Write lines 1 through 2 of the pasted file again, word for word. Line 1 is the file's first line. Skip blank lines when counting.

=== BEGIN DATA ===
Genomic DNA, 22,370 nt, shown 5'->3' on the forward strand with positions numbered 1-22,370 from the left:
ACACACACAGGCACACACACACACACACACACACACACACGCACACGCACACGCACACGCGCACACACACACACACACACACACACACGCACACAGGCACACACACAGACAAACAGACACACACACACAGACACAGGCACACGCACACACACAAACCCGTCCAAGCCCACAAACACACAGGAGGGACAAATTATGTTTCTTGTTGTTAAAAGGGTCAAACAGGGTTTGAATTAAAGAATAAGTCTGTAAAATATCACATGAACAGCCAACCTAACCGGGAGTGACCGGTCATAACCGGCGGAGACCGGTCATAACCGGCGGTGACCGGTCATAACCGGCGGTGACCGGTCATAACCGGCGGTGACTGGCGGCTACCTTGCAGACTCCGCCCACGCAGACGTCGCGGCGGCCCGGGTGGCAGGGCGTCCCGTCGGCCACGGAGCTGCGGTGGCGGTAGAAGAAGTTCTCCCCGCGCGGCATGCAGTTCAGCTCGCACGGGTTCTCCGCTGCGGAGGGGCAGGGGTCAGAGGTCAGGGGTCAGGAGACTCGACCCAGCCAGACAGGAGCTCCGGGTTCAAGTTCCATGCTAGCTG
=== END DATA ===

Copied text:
Genomic DNA, 22,370 nt, shown 5'->3' on the forward strand with positions numbered 1-22,370 from the left:
ACACACACAGGCACACACACACACACACACACACACACACGCACACGCACACGCACACGCGCACACACACACACACACACACACACACGCACACAGGCACACACACAGACAAACAGACACACACACACAGACACAGGCACACGCACACACACAAACCCGTCCAAGCCCACAAACACACAGGAGGGACAAATTATGTTTCTTGTTGTTAAAAGGGTCAAACAGGGTTTGAATTAAAGAATAAGTCTGTAAAATATCACATGAACAGCCAACCTAACCGGGAGTGACCGGTCATAACCGGCGGAGACCGGTCATAACCGGCGGTGACCGGTCATAACCGGCGGTGACCGGTCATAACCGGCGGTGACTGGCGGCTACCTTGCAGACTCCGCCCACGCAGACGTCGCGGCGGCCCGGGTGGCAGGGCGTCCCGTCGGCCACGGAGCTGCGGTGGCGGTAGAAGAAGTTCTCCCCGCGCGGCATGCAGTTCAGCTCGCACGGGTTCTCCGCTGCGGAGGGGCAGGGGTCAGAGGTCAGGGGTCAGGAGACTCGACCCAGCCAGACAGGAGCTCCGGGTTCAAGTTCCATGCTAGCTG